Vigilance and Abstention. Conflicts Surrounding Fasting in Early Modern Russia and the Polish-Lithuanian Commonwealth
The project will examine fasting and the voluntary abstention from food as both a practice and an object of political, medical and religious disputes.
Whilst the project is divided up into two research groups, one dealing with Russia and one with the Polish-Lithuanian Commonwealth, the main areas of focus are based on, firstly, individual decisions to take up, to maintain or to discard certain practices of eating. Abstaining from eating thus necessitates the (self-)observation of individuals or groups, who decide to take on specific forms of vigilance with regards to food and eating and, in accordance with this decision, choose a kind of self-actualisation. Secondly, the assumption that these decisions are the result of social and cultural constellations, created by the heterogenous and conflict-rich interweaving of various normalisation efforts implemented by policy makers, medical practicioners and the different religious organisations.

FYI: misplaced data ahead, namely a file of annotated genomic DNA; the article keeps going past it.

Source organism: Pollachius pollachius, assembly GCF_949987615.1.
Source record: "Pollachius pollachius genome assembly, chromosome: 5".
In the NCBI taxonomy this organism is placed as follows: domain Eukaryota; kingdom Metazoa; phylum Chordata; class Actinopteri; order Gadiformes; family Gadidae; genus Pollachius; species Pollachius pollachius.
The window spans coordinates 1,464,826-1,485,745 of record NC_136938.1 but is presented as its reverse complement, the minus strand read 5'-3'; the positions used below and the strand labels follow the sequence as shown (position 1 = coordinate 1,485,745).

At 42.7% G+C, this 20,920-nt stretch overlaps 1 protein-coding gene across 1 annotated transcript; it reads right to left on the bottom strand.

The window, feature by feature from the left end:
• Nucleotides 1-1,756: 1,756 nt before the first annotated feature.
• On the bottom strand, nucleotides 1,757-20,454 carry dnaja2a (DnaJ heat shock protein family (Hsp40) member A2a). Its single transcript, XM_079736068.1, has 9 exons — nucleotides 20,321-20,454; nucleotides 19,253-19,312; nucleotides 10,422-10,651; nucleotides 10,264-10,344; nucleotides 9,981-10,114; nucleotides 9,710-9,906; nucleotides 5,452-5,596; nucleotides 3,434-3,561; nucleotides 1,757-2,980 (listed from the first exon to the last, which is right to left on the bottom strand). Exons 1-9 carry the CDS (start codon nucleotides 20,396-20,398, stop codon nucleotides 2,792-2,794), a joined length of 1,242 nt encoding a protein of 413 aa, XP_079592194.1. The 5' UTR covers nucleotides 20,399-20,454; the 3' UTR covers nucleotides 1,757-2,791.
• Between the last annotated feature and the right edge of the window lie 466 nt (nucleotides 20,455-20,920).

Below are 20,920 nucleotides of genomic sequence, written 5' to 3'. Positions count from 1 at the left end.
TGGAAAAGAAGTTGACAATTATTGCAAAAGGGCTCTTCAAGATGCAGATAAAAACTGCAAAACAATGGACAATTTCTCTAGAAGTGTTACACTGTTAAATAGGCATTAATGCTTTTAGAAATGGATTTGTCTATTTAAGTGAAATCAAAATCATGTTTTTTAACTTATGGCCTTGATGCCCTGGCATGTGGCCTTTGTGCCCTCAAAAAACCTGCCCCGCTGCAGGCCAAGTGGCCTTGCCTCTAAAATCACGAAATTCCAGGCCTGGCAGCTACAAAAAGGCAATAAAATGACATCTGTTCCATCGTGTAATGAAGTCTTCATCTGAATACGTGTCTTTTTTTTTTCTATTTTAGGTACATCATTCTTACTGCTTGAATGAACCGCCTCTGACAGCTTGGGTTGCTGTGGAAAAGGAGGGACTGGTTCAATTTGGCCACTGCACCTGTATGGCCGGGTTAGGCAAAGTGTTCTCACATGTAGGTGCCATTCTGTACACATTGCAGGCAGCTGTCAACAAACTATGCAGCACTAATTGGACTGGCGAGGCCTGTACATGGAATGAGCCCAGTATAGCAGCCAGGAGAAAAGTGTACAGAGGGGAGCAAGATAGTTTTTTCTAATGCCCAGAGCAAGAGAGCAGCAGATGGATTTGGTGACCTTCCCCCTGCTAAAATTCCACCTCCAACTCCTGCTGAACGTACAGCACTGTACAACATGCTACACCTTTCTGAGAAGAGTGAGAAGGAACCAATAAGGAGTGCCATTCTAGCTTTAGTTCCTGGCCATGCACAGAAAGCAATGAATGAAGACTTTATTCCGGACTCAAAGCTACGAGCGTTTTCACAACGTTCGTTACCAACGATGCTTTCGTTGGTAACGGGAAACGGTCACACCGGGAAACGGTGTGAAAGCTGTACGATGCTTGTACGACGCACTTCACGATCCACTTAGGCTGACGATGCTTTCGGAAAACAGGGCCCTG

Which techniques were used by secular and religious authorities, medical experts and individual players to activate alertness to certain diets, and how they served attempts at higher goals such as salvation, health or the formation of religious, ethnic or imperial identities, will be examined.
One of the main aims is to anchor the dietary and/or abstention practices as constitutive elements in political and social negotiations in research. The subproject deals with multireligious and multiethnic areas, which is why questions pertaining to the identity-producing function of abstention, that is to say relating to segregation, inclusion and interweaving, as well as the permeability of regulatory boundaries, are a primary focus.